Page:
Cast Iron Maintanence
You have a new Dutch Oven—now what? Facts and fiction…
Never wash your Dutch Oven:
Myth! Most likely your new Dutch Oven arrived coated with a wax sealer to keep it from rusting during transit from the manufacturer to you. Wash with hot, sudsy water and a stiff nylon brush to remove as much wax as possible. Later, if you need to wash your Dutch Oven for other reasons, don’t be shy. Don’t forget to clean the lid as well!
Only clean a Dutch Oven with salt:
Myth! Salt isn’t the ultimate cleanser, and neither is sand! You can use any detergent, and no, it won’t leave a flavor behind. Once a nice patina has formed, you’ll find your Dutch Oven requires very little scrubbing, if any!
Never drip-dry a Dutch Oven:
True! Always dry cast iron cookware thoroughly using paper towels, a soft fabric cloth or place it on a heat source to dry. If the item is stored wet, it will rust.
Seasoning a Dutch Oven is easy
True! Coat it with melted solid vegetable shortening or Cast Iron Conditioner (Item# 20-CSC-8), turn the Dutch Oven upside down in your oven or inside your outdoor barbeque, and heat to 350° to 400° F. Bake for at least 1 hour. The Dutch Oven will smoke as excess wax burns off before its first use, or as excess oils burn off after subsequent uses. Allow your Dutch Oven to cool for several hours. Never store a hot Dutch Oven.
Season your Dutch Oven after every use:
True! It’s easy and worth the few minutes it takes! Once you’ve served the food, remove the leftovers. Wipe or scrape out the oven, and wash if necessary. With a soft cloth or paper towel, apply a small amount of vegetable shortening or about 1 dime’s diameter amount of Cast Iron Conditioner. Coat the entire surface, including inside the lid. Return the oven to a heat source and allow to heat thoroughly to restore the seasoned finish. Cool before storing.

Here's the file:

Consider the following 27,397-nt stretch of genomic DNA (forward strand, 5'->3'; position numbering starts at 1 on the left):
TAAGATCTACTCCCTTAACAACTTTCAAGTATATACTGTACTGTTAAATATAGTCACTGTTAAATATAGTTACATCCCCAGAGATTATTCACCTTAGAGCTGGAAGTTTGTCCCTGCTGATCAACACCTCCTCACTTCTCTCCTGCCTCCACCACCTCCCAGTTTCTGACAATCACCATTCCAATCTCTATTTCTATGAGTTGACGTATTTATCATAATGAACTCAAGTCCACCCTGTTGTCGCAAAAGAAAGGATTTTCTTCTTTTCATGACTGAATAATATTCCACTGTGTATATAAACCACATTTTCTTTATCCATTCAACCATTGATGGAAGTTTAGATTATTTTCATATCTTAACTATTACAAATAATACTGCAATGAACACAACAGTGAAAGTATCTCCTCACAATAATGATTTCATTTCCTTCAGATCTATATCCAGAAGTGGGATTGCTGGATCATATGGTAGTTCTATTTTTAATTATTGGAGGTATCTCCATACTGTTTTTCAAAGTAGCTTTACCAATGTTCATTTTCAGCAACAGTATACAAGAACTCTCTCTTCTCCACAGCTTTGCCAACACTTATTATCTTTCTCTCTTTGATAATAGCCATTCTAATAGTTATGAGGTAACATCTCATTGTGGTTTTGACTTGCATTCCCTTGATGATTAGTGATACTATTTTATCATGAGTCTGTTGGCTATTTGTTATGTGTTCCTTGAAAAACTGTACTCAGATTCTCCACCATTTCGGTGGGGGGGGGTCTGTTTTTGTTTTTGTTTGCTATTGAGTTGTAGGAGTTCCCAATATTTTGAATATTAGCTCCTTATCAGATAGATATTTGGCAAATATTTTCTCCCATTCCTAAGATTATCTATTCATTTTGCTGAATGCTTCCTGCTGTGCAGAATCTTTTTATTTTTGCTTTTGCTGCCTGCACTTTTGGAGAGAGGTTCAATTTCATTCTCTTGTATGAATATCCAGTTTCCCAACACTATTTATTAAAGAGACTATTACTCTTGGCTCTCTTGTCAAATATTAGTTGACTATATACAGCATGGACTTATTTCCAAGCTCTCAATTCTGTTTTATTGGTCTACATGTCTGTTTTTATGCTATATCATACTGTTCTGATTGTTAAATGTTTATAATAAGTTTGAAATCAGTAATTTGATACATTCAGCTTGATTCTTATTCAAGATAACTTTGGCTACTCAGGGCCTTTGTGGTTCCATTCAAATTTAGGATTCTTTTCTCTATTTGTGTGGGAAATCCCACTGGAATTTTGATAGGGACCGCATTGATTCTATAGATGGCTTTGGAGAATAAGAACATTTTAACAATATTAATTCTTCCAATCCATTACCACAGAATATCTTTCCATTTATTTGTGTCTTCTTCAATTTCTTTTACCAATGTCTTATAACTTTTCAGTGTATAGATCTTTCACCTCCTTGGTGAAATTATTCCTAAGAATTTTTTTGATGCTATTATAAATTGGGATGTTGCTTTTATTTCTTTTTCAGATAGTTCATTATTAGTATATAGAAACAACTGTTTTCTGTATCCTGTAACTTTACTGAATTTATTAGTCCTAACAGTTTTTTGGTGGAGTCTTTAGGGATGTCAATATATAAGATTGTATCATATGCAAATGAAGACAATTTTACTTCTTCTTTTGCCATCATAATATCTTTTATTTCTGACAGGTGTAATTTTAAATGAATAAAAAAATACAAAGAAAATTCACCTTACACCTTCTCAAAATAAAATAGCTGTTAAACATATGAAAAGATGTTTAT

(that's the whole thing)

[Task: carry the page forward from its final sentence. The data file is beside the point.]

Rusted Dutch Ovens can be restored:
True! Scour rust spots with steel wool or an SOS pad. Season as you would a new Dutch Oven.
Dutch Oven Tips:
- Cooking foods high in fat will quickly season a new Dutch Oven. Choose bacon, sausage or deep fry foods such as potatoes or chicken.
- When baking cakes, rolls, muffins, breads and other bakery products be sure to spray your new Dutch Oven thoroughly with a product such as Pam, or oil thoroughly to prevent sticking. Once your oven has developed a black patina you won’t need as much oil.
- For breads or cake items, pour batter or place shaped rolls in an oiled and preheated oven.
- Don’t store leftovers in a Dutch Oven; they may take on a metallic flavor. Keep foods hot over the coals or your camp stove until ready to serve.
- The Dutch Oven can be taken to the table for serving. The feet are hot, so protect the surface beneath them.
- Dutch Ovens evenly distribute heat. If you consistently find your food is burning, use a lower heat by using fewer coals.
- Dutch Ovens become VERY hot! Use a lift tool when removing the lid. Never touch with bare hands! A good pair of heat resistant gloves (Item# 20-GLV-15) and heavy-duty hotpads are recommended.
- Avoid extreme temperature changes. Don’t “crash” a hot Dutch Oven in icy water, or put a frosty oven on hot coals. Allow plenty of time for temperature changes.
- Store your Dutch Oven in a dry place where the temperature is fairly stable. Store with the lid off, or fold a couple paper towels several times and place them between the rim and lid for air circulation. A storage bag will help protect your Dutch Oven.
- Favorite recipes can be used as they are, or often can easily be adapted for a Dutch Oven. Only your creativity limits what you’ll enjoy on your next camping trip or backyard outdoor cooking experience!
Dutch Ovens, individual pie bakers, skillets, griddles, grill boxes and other cast iron items can all be seasoned and cared for as recommended above. If the item has wood handles, please don’t place in an oven!